It was pure chance that she was home alone, really. Her mother was out shopping or having a manicure or fighting a war, and her brother was with friends, suspiciously subdued since his outburst a few night ago at dinner. She had been entrusted to the empty house only because the presence of her best friend and frequent savior, Amida, had been heartily assured. Her current absence was thanks to a delay in traffic, she'd claimed, but Tarinn strongly suspected that she was instead buying food for their mutually dreaded studying marathon. 


There were perks to being immune to BLISS, of course - individuality, complete sentience, a wide and fully functional range of human emotions - but most, if not all, aspects of Tarinn's condition were cons, one of which being her habit to crack under the stress of schoolwork and maintaining her charade of happiness. Because all her classmates were happy and doped-up and surfed through life on a crest of artificial assurance and confidence, even during important tests, nobody ever failed a class or dropped out or approached a teacher asking for an extension because everything was 'just too much'. No, that had never happened before, and now Tarinn had to perform perfectly in every exam lest her cover be blown by her dense, ostentatious teachers of all people, which invariably led to multiple studying sessions being set up by Amida and her well-meaning exuberance. She was endearing, yet could become exhausting if Tarinn was exposed to her tireless cheer for too long. At least the girl genuinely liked her, though for what reason she had yet to discover.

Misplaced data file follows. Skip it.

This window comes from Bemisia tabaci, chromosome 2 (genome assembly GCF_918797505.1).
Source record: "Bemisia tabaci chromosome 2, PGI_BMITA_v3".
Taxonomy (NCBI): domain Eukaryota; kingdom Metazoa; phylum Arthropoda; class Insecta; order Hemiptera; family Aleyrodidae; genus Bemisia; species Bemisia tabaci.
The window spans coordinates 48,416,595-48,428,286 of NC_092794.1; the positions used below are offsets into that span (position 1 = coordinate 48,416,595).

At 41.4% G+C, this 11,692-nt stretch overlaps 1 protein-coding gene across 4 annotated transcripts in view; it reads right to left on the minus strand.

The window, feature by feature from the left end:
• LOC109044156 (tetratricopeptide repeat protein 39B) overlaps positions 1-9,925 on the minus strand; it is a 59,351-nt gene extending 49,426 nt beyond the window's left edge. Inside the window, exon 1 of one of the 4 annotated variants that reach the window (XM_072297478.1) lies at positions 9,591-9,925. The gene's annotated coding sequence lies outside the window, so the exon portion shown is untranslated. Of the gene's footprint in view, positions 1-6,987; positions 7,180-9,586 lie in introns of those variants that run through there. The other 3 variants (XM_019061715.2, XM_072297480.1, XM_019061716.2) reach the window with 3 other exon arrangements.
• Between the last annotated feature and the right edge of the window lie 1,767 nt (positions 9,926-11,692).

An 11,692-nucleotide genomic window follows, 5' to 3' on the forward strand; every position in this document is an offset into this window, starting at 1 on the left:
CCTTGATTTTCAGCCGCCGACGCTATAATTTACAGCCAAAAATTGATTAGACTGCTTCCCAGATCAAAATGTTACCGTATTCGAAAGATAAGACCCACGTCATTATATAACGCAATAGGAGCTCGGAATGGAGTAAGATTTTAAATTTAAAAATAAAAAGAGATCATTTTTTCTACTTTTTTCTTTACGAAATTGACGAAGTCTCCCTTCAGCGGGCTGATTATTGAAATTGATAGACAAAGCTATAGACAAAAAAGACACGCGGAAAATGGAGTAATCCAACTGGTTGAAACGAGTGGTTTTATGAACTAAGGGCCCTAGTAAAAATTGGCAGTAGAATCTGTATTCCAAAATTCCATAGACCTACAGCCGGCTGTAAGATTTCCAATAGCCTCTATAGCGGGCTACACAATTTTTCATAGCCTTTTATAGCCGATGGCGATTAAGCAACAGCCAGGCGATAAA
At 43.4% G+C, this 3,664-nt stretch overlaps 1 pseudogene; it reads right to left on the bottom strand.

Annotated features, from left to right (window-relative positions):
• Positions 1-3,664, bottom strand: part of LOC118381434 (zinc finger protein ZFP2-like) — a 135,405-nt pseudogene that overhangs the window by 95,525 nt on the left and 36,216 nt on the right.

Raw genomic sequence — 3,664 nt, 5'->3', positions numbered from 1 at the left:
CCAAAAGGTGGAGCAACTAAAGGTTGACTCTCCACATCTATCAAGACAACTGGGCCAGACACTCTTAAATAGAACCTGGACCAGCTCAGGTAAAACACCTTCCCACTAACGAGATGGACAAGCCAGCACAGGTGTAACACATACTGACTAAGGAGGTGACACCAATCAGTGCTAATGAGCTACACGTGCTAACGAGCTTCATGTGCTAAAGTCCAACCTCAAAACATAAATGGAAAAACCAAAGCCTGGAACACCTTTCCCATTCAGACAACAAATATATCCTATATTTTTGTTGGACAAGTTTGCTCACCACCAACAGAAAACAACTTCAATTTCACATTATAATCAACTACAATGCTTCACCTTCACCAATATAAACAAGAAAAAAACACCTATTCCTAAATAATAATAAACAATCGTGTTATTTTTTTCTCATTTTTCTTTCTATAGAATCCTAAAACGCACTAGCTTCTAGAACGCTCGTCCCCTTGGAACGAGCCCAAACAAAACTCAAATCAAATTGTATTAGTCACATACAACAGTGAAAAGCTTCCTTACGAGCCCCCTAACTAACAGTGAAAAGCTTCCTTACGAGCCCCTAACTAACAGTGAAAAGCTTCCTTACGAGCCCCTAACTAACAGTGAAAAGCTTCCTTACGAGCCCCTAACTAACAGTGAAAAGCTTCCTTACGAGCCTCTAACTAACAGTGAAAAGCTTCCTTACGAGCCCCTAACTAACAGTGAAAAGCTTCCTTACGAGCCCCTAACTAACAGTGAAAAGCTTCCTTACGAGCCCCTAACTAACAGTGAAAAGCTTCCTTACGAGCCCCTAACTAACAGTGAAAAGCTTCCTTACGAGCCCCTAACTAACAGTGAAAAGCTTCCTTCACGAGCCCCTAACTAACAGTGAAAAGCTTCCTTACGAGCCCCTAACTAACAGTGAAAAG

Tarinn was interrupted from her morosely amusing reverie by the slamming of her front door, followed swiftly by a short shuffling of fabric being removed and shoes cast aside, and then light, excitable footsteps padding down the hallway that wound into the sprawling kitchen-diner tucked away at the back of the house. Her head jerked upwards to meet Amida's radiant gaze, slanted cat-eyes folded into a wide, genuine grin that elicited a sudden, passionate flame of jealousy that licked its way from her collarbones to the soft flesh on the back of her neck. Why couldn't she smile like that, just once, careless and ecstatic and joyous? But just as soon as the sensation had materialised, it disappeared back into the abyss of her thunderous, complicated soul, replaced instead by the constant storm of emotions that plagued her relentlessly, tortured her without mercy.